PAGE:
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We know that for whatever reason the enquiry stated that the crew were given an accurate weather forecast.… this seems open to opinion but unfortunately no forecast can ever take highly localised conditions into account and it is not intended to do so.

However it is also the basis for navigation, particularly in poor visibility and was issued a very short time before the accident so it was reasonable to have expected it to be correct.

Although the crew knew about the horrendous conditions at Portsmouth, they had been flying at a higher level when they crossed the Isle of Wight on the outward flight and thus had no idea of what visibility was like below the cloud.  They were totally reliant on the forecast for the safe planning of their return flight and with the pressure that may have been put on them to try and land at Portsmouth, the forecast became critical. Indeed the detail provided may very well have been the factor that persuaded them that it was safe to make a low level flight round the Island and on to Portsmouth.

Flying a local route in 1962 wasn't like today's choreographed operations and the crew were relying on split second timing, their own navigation using dead reckoning, literally lines drawn on a chart with a pencil, and a sharp lookout to position the plane just off the Island for the next part of the approach. It was pencil, paper, and Mk 1 eyeball. Today, radar and GPS satellite navigation would have the position fixed within a few yards - then they could be a few miles miles out and not know it - indeed some famous cases in the 1950's had planes actually flying in the opposite direction due to basic mathematical error by the navigator.  These two pilots were navigating and flying the plane and did not have a third man on the flight deck to assist, but they would have appreciated that all navigation needs to build in a safety factor to account for the unexpected.

In this case they would have been allowing 5 miles between the plane and any solid obstruction, and thus they were either reckless, which seems highly unlikely, or badly deceived as to the correct position.    Given that the aircraft appears to have been aborting the descent when it hit the hill, it is possible that the crew believed they were at the edge of their safety margin - but to be this far out on a short flight indicates that something was seriously wrong.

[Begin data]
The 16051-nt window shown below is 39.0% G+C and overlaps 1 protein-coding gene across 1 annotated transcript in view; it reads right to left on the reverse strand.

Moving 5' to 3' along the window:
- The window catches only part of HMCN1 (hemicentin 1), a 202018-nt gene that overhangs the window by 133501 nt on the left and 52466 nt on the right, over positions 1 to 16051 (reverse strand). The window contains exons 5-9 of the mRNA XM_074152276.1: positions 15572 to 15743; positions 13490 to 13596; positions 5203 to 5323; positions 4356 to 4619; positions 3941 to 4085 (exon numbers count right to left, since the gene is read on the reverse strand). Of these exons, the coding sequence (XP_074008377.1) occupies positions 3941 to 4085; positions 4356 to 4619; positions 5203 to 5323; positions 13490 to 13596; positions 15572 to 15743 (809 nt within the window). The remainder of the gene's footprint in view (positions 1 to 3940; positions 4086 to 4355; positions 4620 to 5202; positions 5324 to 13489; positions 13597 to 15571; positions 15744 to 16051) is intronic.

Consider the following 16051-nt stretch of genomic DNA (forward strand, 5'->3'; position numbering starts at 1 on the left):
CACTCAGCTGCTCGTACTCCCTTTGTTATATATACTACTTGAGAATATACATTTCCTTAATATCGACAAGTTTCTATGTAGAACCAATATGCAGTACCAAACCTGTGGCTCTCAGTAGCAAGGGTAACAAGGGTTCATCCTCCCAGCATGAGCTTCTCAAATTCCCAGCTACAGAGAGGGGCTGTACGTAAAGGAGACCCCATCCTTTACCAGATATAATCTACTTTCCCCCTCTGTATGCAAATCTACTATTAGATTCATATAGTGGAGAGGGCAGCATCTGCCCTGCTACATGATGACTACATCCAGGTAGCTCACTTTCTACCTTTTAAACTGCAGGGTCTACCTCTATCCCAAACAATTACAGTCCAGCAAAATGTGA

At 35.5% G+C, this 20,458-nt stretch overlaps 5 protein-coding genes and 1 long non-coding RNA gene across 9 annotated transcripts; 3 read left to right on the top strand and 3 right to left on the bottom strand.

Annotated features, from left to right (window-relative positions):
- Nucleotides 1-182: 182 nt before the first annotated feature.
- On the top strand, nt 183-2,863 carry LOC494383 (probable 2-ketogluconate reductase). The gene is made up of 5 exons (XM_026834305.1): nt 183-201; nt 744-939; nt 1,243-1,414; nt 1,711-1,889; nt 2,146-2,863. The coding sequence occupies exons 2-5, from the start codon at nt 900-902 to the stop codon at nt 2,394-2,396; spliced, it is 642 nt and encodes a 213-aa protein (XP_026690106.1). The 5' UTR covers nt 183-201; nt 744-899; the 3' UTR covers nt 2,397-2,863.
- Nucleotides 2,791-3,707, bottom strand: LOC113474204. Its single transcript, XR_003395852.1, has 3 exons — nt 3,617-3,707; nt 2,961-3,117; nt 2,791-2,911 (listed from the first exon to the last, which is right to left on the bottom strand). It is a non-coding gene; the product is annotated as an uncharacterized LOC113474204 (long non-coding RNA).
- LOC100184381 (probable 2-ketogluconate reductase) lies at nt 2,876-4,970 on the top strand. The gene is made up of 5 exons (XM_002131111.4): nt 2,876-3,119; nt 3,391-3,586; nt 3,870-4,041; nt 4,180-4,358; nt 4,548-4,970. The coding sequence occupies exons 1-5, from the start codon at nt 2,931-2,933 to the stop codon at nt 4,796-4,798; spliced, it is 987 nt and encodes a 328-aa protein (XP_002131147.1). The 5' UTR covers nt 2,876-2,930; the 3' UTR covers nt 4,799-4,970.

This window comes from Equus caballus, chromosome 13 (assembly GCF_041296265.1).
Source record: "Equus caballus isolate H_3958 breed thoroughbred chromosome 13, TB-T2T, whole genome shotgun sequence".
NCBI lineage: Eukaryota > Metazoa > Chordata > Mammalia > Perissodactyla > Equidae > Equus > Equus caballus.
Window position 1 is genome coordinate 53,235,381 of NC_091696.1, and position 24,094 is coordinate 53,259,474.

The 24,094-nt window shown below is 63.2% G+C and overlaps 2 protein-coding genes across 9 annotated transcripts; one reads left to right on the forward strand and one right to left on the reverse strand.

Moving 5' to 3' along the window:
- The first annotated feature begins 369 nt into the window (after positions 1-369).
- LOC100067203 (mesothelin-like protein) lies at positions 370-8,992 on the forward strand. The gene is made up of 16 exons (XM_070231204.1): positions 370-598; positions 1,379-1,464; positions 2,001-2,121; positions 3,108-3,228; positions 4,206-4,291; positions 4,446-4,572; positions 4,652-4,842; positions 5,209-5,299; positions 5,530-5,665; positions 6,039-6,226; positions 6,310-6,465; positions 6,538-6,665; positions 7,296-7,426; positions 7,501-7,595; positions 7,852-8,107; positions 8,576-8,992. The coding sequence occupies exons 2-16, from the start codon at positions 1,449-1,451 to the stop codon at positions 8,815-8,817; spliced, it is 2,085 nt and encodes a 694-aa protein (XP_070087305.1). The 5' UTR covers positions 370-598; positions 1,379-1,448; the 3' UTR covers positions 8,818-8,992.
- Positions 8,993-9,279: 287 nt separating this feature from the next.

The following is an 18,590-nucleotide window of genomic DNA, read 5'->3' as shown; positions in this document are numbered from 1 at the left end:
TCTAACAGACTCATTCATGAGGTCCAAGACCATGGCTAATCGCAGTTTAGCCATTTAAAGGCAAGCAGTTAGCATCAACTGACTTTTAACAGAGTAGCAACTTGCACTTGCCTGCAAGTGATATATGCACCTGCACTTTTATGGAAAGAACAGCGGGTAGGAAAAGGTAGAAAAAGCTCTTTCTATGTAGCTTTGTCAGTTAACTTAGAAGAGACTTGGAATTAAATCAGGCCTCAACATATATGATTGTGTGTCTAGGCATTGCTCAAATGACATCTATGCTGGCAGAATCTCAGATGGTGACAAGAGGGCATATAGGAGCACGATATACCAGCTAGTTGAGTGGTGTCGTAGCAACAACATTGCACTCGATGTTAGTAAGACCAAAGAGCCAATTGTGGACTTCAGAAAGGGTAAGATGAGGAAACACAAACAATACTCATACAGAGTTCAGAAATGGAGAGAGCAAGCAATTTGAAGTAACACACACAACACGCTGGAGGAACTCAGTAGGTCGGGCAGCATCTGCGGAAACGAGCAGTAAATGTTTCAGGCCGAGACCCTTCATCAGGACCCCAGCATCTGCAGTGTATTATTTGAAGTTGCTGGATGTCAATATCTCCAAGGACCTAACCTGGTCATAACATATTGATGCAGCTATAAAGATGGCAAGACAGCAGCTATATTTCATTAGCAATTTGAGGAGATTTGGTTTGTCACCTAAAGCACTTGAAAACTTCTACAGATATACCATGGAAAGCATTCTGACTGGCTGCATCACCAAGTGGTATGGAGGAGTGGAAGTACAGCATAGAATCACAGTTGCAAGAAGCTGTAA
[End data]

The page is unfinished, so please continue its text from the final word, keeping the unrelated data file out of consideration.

Dead reckoning relies on plotting a projected track and positions at any given time, based on input from known factors.  The main ones are the speed of the plane and the wind which will blow the aircraft off course - thus to go where the Captain intends, the crew have to fly in a different direction so that the wind can be counteracted. Winds vary with height and generally increase the higher you go.  While weather prediction is reasonably accurate, it is not precise, a forecast is just that, it is not a statement of fact.  Later interpretation of the charts has suggested that the wind speed may have been underestimated, especially in mid channel where again, speeds are generally higher. This was well within the margin of error but additionally we know that the island was covered in cloud and that this was lower than anticipated and extended further out to sea. Thus if the wind was a little stronger, the plane would have been travelling faster than expected and would have reached the coast - and a fog bank - a few minutes sooner.

Weather reports after the accident hinted at a slight but significant difference in the wind direction, although both were virtually on the tail for the main part of the flight. There is just a possibility that a higher speed and a more Westerly wind would have made a significant difference to the plane's track, blowing it further East and increasing the ground speed.  My amateur plotting indicates that the difference, taking the worst case, would have been about 5 miles ahead of the expected position and making landfall at the very point where the Isle of Wight reaches furthest South,  St Boniface Down,  thus two factors would be reducing the safety margin.